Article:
8. Chang-Tai Hsieh & Peter J. Klenow, 2010. "Development Accounting," American Economic Journal: Macroeconomics, American Economic Association, vol. 2(1), pages 207-23, January.
  9. Atkinson, Anthony B & Stiglitz, Joseph E, 1969. "A New View of Technological Change," Economic Journal, Royal Economic Society, vol. 79(315), pages 573-78, September.
  10. Mankiw, N Gregory & Romer, David & Weil, David N, 1992. "A Contribution to the Empirics of Economic Growth," The Quarterly Journal of Economics, MIT Press, vol. 107(2), pages 407-37, May.
  11. Francesco Caselli & Wilbur John Coleman II, 2006. "The World Technology Frontier," American Economic Review, American Economic Association, vol. 96(3), pages 499-522, June.
  12. Acemoglu, Daron & Zilibotti, Fabrizio, 1996. "Was Prometheus Unbound by Chance? Risk, Diversification and Growth," CEPR Discussion Papers 1426, C.E.P.R. Discussion Papers.
  13. Areendam Chanda & Carl-Johan Dalgaard, 2003. "Dual Economies and International Total Factor Productivity Differences," EPRU Working Paper Series 03-09, Economic Policy Research Unit (EPRU), University of Copenhagen. Department of Economics.
  14. Armenter, Roc & Lahiri, Amartya, 2012. "Accounting for development through investment prices," Journal of Monetary Economics, Elsevier, vol. 59(6), pages 550-564.
  15. Todd Schoellman, 2012. "Education Quality and Development Accounting," Review of Economic Studies, Oxford University Press, vol. 79(1), pages 388-417.
  16. Vollrath, Dietrich, 2009. "How important are dual economy effects for aggregate productivity?," Journal of Development Economics, Elsevier, vol. 88(2), pages 325-334, March.
  17. Benjamin F. Jones, 2011. "The Human Capital Stock: A Generalized Approach," NBER Working Papers 17487, National Bureau of Economic Research, Inc.
  18. Peter Klenow & Andrés Rodríguez-Clare, 1997. "The Neoclassical Revival in Growth Economics: Has It Gone Too Far?," NBER Chapters, in: NBER Macroeconomics Annual 1997, Volume 12, pages 73-114 National Bureau of Economic Research, Inc.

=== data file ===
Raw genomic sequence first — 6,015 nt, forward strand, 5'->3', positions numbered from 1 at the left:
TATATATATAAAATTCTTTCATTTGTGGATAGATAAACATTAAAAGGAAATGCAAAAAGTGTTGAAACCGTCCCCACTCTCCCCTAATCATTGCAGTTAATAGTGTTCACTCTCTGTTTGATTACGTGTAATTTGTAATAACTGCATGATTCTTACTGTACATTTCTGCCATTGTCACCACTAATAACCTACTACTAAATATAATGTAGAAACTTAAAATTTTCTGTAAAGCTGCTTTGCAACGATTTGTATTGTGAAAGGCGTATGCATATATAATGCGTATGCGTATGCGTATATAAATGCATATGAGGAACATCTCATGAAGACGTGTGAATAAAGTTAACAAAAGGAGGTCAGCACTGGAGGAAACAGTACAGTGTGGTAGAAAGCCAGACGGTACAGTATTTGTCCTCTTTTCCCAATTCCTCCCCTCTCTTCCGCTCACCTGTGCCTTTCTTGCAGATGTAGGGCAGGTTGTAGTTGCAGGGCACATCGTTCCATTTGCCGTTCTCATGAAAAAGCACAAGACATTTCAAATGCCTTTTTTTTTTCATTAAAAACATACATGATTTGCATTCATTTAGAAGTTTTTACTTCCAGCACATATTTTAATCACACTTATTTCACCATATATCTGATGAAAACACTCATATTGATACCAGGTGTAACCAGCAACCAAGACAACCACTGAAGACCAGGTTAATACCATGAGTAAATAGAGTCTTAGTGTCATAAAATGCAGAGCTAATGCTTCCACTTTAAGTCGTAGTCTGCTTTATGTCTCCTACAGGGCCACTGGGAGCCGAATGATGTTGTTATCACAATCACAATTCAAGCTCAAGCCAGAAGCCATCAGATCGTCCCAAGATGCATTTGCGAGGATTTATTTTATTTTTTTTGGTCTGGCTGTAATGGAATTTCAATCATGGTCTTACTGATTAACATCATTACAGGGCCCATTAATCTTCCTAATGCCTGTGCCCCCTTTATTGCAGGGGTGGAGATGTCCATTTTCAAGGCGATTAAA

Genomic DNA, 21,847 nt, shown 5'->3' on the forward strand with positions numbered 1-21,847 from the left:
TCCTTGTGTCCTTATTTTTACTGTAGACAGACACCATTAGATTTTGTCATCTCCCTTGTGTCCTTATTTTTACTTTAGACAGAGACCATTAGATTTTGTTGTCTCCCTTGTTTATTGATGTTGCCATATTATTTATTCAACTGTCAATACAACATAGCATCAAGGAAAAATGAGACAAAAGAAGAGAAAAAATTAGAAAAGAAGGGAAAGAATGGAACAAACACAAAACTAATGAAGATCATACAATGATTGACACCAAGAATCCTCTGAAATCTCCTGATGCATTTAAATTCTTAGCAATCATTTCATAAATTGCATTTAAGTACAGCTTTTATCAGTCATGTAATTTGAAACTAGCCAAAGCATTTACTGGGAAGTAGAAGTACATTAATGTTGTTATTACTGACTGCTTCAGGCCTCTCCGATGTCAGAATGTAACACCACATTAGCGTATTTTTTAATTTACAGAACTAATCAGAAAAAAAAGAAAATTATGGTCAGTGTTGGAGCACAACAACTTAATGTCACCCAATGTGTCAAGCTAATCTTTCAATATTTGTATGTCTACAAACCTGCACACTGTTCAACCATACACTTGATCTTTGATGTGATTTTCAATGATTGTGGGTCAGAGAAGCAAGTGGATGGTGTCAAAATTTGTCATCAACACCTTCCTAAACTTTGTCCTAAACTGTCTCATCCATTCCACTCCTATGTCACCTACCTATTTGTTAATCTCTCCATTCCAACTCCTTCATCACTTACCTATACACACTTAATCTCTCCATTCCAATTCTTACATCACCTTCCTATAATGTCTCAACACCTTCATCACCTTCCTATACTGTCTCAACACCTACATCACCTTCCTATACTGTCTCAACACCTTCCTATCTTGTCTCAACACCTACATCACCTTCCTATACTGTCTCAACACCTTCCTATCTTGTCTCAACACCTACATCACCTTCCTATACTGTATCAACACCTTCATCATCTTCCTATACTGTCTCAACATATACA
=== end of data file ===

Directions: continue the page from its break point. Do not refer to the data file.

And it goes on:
Full references (including those not matched with items on IDEAS)

This item is not listed on Wikipedia, on a reading list or among the top items on IDEAS.

When requesting a correction, please mention this item's handle: RePEc:lsu:lsuwpp:2012-03. See general information about how to correct material in RePEc.

For technical questions regarding this item, or to correct its authors, title, abstract, bibliographic or download information, contact: ()

If you have authored this item and are not yet registered with RePEc, we encourage you to do it here. This allows to link your profile to this item. It also allows you to accept potential citations to this item that we are uncertain about.

If references are entirely missing, you can add them using this form.

If the full references list an item that is present in RePEc, but the system did not link to it, you can help with this form.

If you know of missing items citing this one, you can help us creating those links by adding the relevant references in the same way as above, for each refering item. If you are a registered author of this item, you may also want to check the "citations" tab in your profile, as there may be some citations waiting for confirmation.

Please note that corrections may take a couple of weeks to filter through the various RePEc services.

This information is provided to you by IDEAS at the Research Division of the Federal Reserve Bank of St. Louis using RePEc data.